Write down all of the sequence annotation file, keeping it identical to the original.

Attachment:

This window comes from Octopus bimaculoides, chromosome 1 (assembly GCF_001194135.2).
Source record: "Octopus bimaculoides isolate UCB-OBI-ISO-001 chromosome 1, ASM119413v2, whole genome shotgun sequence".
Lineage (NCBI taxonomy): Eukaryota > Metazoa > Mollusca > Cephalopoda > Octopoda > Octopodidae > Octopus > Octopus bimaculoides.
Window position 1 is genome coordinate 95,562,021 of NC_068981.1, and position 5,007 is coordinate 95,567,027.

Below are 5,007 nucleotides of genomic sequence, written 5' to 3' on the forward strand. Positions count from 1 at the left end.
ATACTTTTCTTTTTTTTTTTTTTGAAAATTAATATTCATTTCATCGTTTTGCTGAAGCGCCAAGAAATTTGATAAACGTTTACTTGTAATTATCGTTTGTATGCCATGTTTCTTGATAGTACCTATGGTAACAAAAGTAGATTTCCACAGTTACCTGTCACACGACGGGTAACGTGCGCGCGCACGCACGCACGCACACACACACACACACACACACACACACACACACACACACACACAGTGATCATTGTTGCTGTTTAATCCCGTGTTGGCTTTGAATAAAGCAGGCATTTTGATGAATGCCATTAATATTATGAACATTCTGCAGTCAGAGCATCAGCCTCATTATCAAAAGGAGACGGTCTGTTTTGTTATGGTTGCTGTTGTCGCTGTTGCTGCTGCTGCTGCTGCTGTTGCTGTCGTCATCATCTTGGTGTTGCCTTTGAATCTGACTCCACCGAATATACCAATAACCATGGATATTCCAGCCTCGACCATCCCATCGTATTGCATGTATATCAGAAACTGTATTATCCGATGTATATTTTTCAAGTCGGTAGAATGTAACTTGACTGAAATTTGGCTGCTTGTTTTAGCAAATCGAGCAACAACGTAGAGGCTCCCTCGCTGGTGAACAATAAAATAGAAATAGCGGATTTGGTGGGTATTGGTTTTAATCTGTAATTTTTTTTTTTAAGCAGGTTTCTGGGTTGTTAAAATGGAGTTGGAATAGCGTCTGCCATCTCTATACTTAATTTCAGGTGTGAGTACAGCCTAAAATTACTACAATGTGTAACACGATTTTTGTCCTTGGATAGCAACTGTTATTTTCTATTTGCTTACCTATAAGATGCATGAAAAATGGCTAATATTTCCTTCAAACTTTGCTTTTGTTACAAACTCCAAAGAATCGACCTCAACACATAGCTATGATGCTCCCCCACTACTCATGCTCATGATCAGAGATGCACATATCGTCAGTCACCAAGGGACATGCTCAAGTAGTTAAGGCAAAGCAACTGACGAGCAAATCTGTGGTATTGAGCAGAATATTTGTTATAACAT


This window comes from Octopus bimaculoides, chromosome 1 (assembly GCF_001194135.2).
Source record: "Octopus bimaculoides isolate UCB-OBI-ISO-001 chromosome 1, ASM119413v2, whole genome shotgun sequence".
Lineage (NCBI taxonomy): Eukaryota > Metazoa > Mollusca > Cephalopoda > Octopoda > Octopodidae > Octopus > Octopus bimaculoides.
Window position 1 is genome coordinate 95,562,021 of NC_068981.1, and position 5,007 is coordinate 95,567,027.

Below are 5,007 nucleotides of genomic sequence, written 5' to 3' on the forward strand. Positions count from 1 at the left end.
ATACTTTTCTTTTTTTTTTTTTTGAAAATTAATATTCATTTCATCGTTTTGCTGAAGCGCCAAGAAATTTGATAAACGTTTACTTGTAATTATCGTTTGTATGCCATGTTTCTTGATAGTACCTATGGTAACAAAAGTAGATTTCCACAGTTACCTGTCACACGACGGGTAACGTGCGCGCGCACGCACGCACGCACACACACACACACACACACACACACACACACACACACACACACAGTGATCATTGTTGCTGTTTAATCCCGTGTTGGCTTTGAATAAAGCAGGCATTTTGATGAATGCCATTAATATTATGAACATTCTGCAGTCAGAGCATCAGCCTCATTATCAAAAGGAGACGGTCTGTTTTGTTATGGTTGCTGTTGTCGCTGTTGCTGCTGCTGCTGCTGCTGTTGCTGTCGTCATCATCTTGGTGTTGCCTTTGAATCTGACTCCACCGAATATACCAATAACCATGGATATTCCAGCCTCGACCATCCCATCGTATTGCATGTATATCAGAAACTGTATTATCCGATGTATATTTTTCAAGTCGGTAGAATGTAACTTGACTGAAATTTGGCTGCTTGTTTTAGCAAATCGAGCAACAACGTAGAGGCTCCCTCGCTGGTGAACAATAAAATAGAAATAGCGGATTTGGTGGGTATTGGTTTTAATCTGTAATTTTTTTTTTTAAGCAGGTTTCTGGGTTGTTAAAATGGAGTTGGAATAGCGTCTGCCATCTCTATACTTAATTTCAGGTGTGAGTACAGCCTAAAATTACTACAATGTGTAACACGATTTTTGTCCTTGGATAGCAACTGTTATTTTCTATTTGCTTACCTATAAGATGCATGAAAAATGGCTAATATTTCCTTCAAACTTTGCTTTTGTTACAAACTCCAAAGAATCGACCTCAACACATAGCTATGATGCTCCCCCACTACTCATGCTCATGATCAGAGATGCACATATCGTCAGTCACCAAGGGACATGCTCAAGTAGTTAAGGCAAAGCAACTGACGAGCAAATCTGTGGTATTGAGCAGAATATTTGTTATAACAT